Now, when humans say 'evermore' it only means 'until we change our minds' or 'until we forget about it', but when the gods say it, they really mean it. Poor Cuckoo's heart fell on the ground and cracked.

'Does this mean,' she asked sadly, 'that I would not be allowed to feed and care for my own children, to nurture and protect and teach them?'

'Yes,' said the gods.

'Does it mean I'd have to depend on the charity of other birds for the well-being of my little chicks, for their very lives?'

'Yes,' said the gods.

"Does it mean that I would never know my own chicks, and they would never know their own parents?"

"Yes," said the gods.

Cuckoo thought and she thought. Her wings drooped sadly, and her heart felt as though it would crack forever in two. At last, she asked, "But does it also mean that my children will have the freedom of both worlds, forever and evermore?"

'Yes,' said the gods.

'You swear? No games, no tricks, and no more conditions?'

'Yes,' said the gods, squirming a little because they had been thinking of a godly trick or two. (I certainly do hope that the gods feel at least a little bit guilty and ashamed about this whole thing, because it was a terrible thing to do to anyone, least of all to a little bird with a loving mystic's heart.)

So that is how cuckoo became a career woman with an important job to do. For this she paid the huge price of never knowing her own children, never being able to feed them and cuddle them warm, never feeling the pride of watching their first flight, never... never... never... But in exchange for the things she lost, she gained them free entry to the Land of Forever.

Nowadays many people think that cuckoos migrate to Africa or somewhere every winter, and they are right. But on the way to and fro, they detour through Tir-nan-Og, where they rest for a while, refresh their spirits, and pick up messages from the gods for delivery.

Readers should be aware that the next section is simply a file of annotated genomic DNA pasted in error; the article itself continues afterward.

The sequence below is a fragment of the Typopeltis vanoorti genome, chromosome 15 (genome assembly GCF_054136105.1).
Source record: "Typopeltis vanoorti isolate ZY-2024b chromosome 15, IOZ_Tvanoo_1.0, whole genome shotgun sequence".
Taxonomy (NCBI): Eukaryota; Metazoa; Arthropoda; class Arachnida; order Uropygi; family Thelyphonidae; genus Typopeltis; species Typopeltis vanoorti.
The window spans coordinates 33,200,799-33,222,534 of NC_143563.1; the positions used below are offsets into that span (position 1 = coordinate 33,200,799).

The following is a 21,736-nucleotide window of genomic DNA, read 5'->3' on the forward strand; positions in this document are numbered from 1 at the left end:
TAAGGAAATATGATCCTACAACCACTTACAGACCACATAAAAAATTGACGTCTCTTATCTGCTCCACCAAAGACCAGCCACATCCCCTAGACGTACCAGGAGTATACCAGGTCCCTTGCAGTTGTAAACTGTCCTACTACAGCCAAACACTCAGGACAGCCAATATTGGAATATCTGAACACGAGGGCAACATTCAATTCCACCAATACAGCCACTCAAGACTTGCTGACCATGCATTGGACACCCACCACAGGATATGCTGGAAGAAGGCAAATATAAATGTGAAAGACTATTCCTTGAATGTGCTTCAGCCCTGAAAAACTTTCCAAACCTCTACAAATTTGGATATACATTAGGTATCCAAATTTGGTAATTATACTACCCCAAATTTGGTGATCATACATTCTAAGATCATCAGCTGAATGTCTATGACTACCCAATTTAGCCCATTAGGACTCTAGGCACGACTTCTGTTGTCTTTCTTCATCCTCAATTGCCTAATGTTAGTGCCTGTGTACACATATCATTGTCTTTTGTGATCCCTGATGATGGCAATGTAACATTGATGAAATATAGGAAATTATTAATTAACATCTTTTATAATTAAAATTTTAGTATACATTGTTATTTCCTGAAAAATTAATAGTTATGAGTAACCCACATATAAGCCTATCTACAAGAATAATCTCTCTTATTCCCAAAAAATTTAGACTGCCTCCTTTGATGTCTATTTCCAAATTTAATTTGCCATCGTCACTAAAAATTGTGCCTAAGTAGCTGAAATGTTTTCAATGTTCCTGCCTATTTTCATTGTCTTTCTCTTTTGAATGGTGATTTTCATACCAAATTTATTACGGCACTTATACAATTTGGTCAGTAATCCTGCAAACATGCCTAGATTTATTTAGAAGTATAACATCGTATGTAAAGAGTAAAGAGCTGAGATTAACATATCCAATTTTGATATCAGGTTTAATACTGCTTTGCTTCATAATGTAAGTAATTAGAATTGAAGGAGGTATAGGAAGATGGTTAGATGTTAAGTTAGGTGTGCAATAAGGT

This is why spring, when the cuckoos first arrive, is such a magical time and everything grows so fast. They not only bring messages, but caught in their wings, they also bring a bit of the air and the magic of Tir-nan-Og to a bereft mortal world.

And this is why their song has such a mournful note.

This is also why it is most unlucky to harm a cuckoo or a cuckoo's egg. It's every bit as bad as harming a wren, and you know what that means.

This is also why it is important to listen, listen, listen with all your senses, inner and outer, when you hear the song of the cuckoo. There is always a message from the gods in it for you. And as exasperating as they can be at times, it's just as well to pay attention to the gods when they deign to speak to us.

I know these things are true, not only because they are Celtic legend (which is the best and truest kind of legend), but also because the cuckoo swears they're true. And if you can't believe a messenger from the gods, who can you believe?

Copyright © 1995 by Jessica Macbeth. All rights reserved.
This fable originally appeared in Otherworld Arts, 1995.

Myths, Fables, Dreams & Lies
The Coracle's Home Port